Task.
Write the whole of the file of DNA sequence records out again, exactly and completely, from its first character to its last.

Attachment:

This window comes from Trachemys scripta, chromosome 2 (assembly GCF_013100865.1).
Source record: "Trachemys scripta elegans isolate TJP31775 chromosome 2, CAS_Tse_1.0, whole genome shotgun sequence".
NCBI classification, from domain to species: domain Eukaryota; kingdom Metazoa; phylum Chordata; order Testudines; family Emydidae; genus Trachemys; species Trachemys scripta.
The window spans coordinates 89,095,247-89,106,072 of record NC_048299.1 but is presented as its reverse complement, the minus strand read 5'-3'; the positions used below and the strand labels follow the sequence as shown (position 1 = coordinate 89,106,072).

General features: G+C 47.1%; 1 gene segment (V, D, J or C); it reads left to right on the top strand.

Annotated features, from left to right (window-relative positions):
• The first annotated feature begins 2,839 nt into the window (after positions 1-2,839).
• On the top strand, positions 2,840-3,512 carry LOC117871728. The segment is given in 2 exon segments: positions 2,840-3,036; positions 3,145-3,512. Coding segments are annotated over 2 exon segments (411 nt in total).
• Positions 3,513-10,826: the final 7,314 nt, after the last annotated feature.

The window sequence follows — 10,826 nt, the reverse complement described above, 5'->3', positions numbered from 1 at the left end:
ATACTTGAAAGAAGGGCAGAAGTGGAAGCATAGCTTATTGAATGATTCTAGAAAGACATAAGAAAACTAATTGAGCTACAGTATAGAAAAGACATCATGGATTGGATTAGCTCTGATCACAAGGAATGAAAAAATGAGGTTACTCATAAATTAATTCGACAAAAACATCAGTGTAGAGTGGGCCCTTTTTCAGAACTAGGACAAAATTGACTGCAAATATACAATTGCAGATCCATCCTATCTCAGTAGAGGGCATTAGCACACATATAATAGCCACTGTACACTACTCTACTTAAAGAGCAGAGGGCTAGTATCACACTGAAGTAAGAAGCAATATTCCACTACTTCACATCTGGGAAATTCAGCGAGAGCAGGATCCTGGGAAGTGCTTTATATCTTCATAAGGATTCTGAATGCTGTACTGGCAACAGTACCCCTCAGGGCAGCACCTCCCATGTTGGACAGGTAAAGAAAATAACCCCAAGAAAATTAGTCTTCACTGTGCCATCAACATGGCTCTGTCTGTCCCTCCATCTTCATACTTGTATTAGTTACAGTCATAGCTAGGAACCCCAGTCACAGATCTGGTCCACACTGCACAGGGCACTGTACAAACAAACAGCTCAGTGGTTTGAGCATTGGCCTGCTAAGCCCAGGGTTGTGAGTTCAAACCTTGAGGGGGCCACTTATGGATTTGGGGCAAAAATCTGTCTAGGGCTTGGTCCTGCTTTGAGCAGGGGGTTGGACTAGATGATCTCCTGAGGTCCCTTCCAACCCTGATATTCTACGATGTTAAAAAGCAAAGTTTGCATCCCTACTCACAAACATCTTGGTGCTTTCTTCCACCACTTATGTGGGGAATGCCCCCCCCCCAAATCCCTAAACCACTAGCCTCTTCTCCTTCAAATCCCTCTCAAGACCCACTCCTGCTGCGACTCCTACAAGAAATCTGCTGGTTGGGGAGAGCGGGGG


This window comes from Trachemys scripta, chromosome 2 (assembly GCF_013100865.1).
Source record: "Trachemys scripta elegans isolate TJP31775 chromosome 2, CAS_Tse_1.0, whole genome shotgun sequence".
NCBI classification, from domain to species: domain Eukaryota; kingdom Metazoa; phylum Chordata; order Testudines; family Emydidae; genus Trachemys; species Trachemys scripta.
The window spans coordinates 89,095,247-89,106,072 of record NC_048299.1 but is presented as its reverse complement, the minus strand read 5'-3'; the positions used below and the strand labels follow the sequence as shown (position 1 = coordinate 89,106,072).

General features: G+C 47.1%; 1 gene segment (V, D, J or C); it reads left to right on the top strand.

Annotated features, from left to right (window-relative positions):
• The first annotated feature begins 2,839 nt into the window (after positions 1-2,839).
• On the top strand, positions 2,840-3,512 carry LOC117871728. The segment is given in 2 exon segments: positions 2,840-3,036; positions 3,145-3,512. Coding segments are annotated over 2 exon segments (411 nt in total).
• Positions 3,513-10,826: the final 7,314 nt, after the last annotated feature.

The window sequence follows — 10,826 nt, the reverse complement described above, 5'->3', positions numbered from 1 at the left end:
ATACTTGAAAGAAGGGCAGAAGTGGAAGCATAGCTTATTGAATGATTCTAGAAAGACATAAGAAAACTAATTGAGCTACAGTATAGAAAAGACATCATGGATTGGATTAGCTCTGATCACAAGGAATGAAAAAATGAGGTTACTCATAAATTAATTCGACAAAAACATCAGTGTAGAGTGGGCCCTTTTTCAGAACTAGGACAAAATTGACTGCAAATATACAATTGCAGATCCATCCTATCTCAGTAGAGGGCATTAGCACACATATAATAGCCACTGTACACTACTCTACTTAAAGAGCAGAGGGCTAGTATCACACTGAAGTAAGAAGCAATATTCCACTACTTCACATCTGGGAAATTCAGCGAGAGCAGGATCCTGGGAAGTGCTTTATATCTTCATAAGGATTCTGAATGCTGTACTGGCAACAGTACCCCTCAGGGCAGCACCTCCCATGTTGGACAGGTAAAGAAAATAACCCCAAGAAAATTAGTCTTCACTGTGCCATCAACATGGCTCTGTCTGTCCCTCCATCTTCATACTTGTATTAGTTACAGTCATAGCTAGGAACCCCAGTCACAGATCTGGTCCACACTGCACAGGGCACTGTACAAACAAACAGCTCAGTGGTTTGAGCATTGGCCTGCTAAGCCCAGGGTTGTGAGTTCAAACCTTGAGGGGGCCACTTATGGATTTGGGGCAAAAATCTGTCTAGGGCTTGGTCCTGCTTTGAGCAGGGGGTTGGACTAGATGATCTCCTGAGGTCCCTTCCAACCCTGATATTCTACGATGTTAAAAAGCAAAGTTTGCATCCCTACTCACAAACATCTTGGTGCTTTCTTCCACCACTTATGTGGGGAATGCCCCCCCCCCAAATCCCTAAACCACTAGCCTCTTCTCCTTCAAATCCCTCTCAAGACCCACTCCTGCTGCGACTCCTACAAGAAATCTGCTGGTTGGGGAGAGCGGGGG